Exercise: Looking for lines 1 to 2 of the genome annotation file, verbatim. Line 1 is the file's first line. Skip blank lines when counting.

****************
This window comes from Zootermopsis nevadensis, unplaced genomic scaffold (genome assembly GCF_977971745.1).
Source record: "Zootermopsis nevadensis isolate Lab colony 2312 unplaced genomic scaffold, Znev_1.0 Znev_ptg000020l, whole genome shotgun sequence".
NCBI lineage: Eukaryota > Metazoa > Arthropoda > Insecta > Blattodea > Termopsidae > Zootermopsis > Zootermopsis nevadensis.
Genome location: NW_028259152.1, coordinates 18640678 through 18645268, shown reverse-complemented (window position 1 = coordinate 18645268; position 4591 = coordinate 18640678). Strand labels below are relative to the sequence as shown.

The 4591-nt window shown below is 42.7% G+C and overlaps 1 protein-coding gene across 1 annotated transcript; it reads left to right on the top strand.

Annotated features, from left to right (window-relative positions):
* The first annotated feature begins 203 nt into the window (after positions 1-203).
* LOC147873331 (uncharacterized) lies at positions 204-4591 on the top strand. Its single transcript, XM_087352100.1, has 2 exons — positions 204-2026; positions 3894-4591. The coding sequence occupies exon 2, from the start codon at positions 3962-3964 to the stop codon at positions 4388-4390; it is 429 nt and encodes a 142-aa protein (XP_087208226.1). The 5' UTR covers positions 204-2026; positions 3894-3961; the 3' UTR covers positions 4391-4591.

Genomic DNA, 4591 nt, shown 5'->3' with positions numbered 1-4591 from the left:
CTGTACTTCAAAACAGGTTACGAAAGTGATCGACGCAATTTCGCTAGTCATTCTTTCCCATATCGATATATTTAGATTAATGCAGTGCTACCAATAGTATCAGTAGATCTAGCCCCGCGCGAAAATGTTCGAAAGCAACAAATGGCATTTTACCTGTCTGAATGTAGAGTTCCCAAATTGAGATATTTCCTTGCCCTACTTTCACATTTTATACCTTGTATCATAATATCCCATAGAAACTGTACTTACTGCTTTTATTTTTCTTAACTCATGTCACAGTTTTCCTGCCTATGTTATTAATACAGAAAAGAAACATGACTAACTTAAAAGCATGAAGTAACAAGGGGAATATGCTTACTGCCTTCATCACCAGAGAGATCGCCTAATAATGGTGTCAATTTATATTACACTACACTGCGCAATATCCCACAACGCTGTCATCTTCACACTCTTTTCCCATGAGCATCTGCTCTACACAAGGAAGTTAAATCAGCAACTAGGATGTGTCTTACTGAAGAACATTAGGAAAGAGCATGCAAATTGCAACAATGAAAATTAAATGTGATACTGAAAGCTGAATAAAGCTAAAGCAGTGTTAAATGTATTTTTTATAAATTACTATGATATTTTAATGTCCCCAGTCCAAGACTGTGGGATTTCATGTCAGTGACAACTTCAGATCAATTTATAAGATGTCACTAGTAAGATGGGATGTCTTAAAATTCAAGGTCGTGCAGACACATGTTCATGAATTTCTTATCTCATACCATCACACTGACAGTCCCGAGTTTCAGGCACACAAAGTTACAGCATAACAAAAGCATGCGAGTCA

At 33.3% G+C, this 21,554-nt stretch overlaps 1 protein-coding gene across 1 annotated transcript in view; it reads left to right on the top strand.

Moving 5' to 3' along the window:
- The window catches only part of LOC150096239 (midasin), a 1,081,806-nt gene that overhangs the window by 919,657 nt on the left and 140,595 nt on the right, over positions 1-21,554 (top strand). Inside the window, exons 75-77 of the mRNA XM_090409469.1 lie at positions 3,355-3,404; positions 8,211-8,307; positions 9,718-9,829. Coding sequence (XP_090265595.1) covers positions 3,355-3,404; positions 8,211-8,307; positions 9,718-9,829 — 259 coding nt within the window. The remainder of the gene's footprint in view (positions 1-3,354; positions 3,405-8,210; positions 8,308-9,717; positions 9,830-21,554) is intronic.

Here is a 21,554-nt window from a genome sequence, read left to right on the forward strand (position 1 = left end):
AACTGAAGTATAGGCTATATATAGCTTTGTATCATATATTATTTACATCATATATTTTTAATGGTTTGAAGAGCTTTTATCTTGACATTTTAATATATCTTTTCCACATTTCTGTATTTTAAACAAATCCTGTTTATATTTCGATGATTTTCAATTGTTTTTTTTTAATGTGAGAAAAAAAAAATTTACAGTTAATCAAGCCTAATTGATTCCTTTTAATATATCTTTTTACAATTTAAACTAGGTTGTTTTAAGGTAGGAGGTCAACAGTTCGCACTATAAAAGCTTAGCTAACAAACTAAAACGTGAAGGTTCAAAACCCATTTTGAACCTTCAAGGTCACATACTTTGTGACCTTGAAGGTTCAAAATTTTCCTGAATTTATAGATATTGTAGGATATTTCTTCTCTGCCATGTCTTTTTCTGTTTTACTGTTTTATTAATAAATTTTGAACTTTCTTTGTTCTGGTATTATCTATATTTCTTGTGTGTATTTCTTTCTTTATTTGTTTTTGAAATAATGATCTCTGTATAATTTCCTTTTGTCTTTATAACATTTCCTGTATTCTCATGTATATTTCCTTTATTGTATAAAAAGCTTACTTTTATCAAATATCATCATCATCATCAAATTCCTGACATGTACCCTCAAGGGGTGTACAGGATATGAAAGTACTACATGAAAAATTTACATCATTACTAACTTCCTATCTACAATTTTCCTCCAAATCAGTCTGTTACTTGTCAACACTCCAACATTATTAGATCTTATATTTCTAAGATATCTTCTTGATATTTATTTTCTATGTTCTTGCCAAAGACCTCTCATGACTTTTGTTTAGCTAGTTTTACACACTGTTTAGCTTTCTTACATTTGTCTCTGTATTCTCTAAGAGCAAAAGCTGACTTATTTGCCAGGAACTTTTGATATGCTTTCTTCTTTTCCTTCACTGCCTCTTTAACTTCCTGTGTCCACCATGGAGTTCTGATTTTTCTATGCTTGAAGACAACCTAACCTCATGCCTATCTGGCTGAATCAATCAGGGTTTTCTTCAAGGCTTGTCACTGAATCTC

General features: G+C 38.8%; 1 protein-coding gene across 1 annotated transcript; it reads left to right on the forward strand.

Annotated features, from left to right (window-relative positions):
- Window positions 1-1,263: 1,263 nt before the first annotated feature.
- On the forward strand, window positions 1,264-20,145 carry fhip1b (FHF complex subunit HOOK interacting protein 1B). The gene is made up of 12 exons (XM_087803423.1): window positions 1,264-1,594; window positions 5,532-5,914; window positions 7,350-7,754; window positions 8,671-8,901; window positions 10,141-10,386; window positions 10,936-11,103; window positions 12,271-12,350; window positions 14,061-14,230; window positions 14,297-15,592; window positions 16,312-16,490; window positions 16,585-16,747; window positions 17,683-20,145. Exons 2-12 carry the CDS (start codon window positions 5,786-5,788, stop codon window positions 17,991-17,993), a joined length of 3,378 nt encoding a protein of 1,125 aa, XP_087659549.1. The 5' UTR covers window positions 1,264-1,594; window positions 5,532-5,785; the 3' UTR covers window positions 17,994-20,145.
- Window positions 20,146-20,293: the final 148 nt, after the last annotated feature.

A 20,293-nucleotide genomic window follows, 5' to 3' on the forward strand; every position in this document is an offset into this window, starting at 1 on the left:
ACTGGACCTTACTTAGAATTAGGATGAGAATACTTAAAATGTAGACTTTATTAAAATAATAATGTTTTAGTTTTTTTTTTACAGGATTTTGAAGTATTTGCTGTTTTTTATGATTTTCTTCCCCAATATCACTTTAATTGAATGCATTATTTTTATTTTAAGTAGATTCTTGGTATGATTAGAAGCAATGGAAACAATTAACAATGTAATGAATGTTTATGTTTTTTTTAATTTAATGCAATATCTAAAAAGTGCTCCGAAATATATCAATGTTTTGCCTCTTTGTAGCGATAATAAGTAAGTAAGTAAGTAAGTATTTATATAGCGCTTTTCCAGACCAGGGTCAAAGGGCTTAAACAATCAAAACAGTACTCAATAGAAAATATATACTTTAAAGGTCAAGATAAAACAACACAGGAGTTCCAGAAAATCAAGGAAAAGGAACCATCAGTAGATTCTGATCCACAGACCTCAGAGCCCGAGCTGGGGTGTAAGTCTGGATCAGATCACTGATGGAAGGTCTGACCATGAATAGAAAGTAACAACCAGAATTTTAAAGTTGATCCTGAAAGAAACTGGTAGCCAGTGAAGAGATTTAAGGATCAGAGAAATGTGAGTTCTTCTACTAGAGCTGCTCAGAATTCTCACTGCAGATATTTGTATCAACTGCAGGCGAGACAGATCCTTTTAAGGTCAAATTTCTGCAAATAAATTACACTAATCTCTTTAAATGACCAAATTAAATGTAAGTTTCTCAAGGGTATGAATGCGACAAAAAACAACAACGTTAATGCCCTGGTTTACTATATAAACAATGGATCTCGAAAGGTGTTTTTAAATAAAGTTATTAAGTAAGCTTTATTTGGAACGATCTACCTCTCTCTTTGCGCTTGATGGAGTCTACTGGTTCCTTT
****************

This window comes from Zootermopsis nevadensis, unplaced genomic scaffold (genome assembly GCF_977971745.1).
Source record: "Zootermopsis nevadensis isolate Lab colony 2312 unplaced genomic scaffold, Znev_1.0 Znev_ptg000020l, whole genome shotgun sequence".